tures of former campus events shown - We tear 'em off.
at alumni reunions would be a factor The by s t e r i c a1 c
which would keep the alumni close maiden in front U
to the University. And the Univer- of us.
sity needs to keep them close, for the The bored damsel on our right. f
.c limplishments of a University de- Those who came late. ' t
perid largely upon the interest of her "Hit 'em high, hit 'em low!"',
alumni. Wisconsin gets brilliant on our 25
Then at the meeting of graduate yard line.
clubs in distant cities, Michigan mov- Edgar explains to Clarice.
Ing pictures would procide a great at- Kipke drops the ball.A
traction to draw together the members Kipke recovers the ball. t
I and maintain the boned for which the Edgar explains to Clarice. t
clubs were instituted, thus providing S'eger punches a hole.m
a medium for keeping the alumni in ripke steps over Wisconsin. s
unity and in touch with the Univer- Second Quarterm
sity. During campaigns, the moving The fat cheer leader shahes the turf.
picture records could be used with Kick.b
great effectiveness. The field IS slippery!n
From the standpoint of the Univer- Wisconsin crumples on our line. A
sity itself, the records would soon First down for Wisconsin.-
form a precious list of valuable his- "I'll DIE if they get a touchdown!"
torical documents, a library bearing a Bands play at each other.e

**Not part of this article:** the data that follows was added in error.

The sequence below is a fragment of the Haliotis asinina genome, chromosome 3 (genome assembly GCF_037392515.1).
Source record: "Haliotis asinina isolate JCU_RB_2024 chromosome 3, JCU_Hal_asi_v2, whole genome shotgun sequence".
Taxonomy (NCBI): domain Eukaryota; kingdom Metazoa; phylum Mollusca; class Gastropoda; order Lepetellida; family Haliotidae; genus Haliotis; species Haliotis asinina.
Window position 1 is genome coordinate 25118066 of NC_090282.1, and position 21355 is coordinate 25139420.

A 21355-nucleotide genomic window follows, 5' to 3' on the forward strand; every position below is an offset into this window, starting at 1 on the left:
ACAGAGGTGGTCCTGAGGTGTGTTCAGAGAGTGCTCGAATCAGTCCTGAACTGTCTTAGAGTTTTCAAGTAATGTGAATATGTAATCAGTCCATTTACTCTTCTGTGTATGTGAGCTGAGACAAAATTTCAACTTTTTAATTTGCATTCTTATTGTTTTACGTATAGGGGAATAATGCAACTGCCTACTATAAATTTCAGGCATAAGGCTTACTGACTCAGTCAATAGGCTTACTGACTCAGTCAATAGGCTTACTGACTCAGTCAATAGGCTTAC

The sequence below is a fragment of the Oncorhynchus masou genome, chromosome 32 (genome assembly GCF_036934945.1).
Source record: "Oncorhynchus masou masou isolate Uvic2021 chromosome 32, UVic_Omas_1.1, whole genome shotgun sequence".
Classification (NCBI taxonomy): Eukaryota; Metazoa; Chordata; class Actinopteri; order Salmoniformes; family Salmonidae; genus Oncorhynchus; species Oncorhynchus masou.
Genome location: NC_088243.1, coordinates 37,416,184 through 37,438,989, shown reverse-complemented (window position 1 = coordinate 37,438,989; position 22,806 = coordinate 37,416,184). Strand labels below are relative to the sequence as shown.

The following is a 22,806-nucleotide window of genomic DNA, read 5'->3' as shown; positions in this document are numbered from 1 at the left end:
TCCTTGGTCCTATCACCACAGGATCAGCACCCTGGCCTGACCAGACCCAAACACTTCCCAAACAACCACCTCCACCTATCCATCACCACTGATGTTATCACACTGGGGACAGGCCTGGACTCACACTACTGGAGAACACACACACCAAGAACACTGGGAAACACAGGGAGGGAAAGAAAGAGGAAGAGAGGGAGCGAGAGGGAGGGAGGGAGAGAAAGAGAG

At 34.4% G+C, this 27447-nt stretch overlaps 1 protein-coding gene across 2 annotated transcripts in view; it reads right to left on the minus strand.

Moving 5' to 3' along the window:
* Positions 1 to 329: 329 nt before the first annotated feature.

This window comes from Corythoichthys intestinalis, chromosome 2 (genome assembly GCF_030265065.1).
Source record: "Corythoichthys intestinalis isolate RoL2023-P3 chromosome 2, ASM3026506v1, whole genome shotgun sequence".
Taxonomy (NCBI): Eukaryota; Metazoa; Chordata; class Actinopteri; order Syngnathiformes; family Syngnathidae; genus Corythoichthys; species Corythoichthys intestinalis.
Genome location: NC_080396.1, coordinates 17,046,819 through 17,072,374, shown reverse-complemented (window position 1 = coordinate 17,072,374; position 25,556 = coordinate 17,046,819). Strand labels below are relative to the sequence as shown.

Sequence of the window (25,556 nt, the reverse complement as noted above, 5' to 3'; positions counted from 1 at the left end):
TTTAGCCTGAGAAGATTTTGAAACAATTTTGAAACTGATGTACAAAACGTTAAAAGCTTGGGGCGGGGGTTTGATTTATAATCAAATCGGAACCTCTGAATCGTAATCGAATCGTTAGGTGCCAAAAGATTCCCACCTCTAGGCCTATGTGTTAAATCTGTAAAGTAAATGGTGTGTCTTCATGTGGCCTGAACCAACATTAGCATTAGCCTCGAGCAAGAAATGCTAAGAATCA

vivid account of Michigan's activities, Michigan piccolo player makes endT
and perpetuating by means of living run.a
pictures her progress. "Block Wisconsin's kick!"s
The inestimable value of such a They didn't kick.e
plan cannot be doubted. Whether or The damsel at the right cannot dope
not the expense involved would be our notebook.I
prohibitiVe is a question which would Michigan's down.D
need investigation. The plan certainly Edgar explains to Clarice.o
deserves the consideration of the of- We garner Wisconsin's pass.
- ficials of the University. Five minutes!
"A Lo-co-mo-tiv!
WATCH THE BIRDIE, SENIOR We pass.
the sen- The ball is also slippery.
Only about one-third of Endeofsean--O-0
End of half-0-0
fors have made application to the The Block M.
r. Michiganensian office for the receipt The GOOD block M.
a that is necessary for a sitting at the We have our pitcher took.
t official 'Ensian photographers'. The "Read The Michigan Daily Extra Al-l
k,,
s dead-line has been set at December ways First."
first, yet in spite of its proximity, the "Isn't the band leader cute?"
majority of the seniors are apparentlyc
postponing their sitting until the last Second Half
day. In this case, procrastination will Wisconsin kicks.
be the chief of good workmanship. We kick back.
Seniors who wait until the last min- The girl in front talks to Cappy.
ute will find that they will not be The spaniel pup who tickles the ref-
able to arrange for sittings when eree's ankles.
they desire them. And the photog- The heavens that may or may nott
raphers will be hurried in their task, rain..
a less desirable quality resulting. The We almost make a brilliant run.
Michiganensian has ever tried to The lady wants a touchdown.
have its publication a book without a Kipke kids 'em.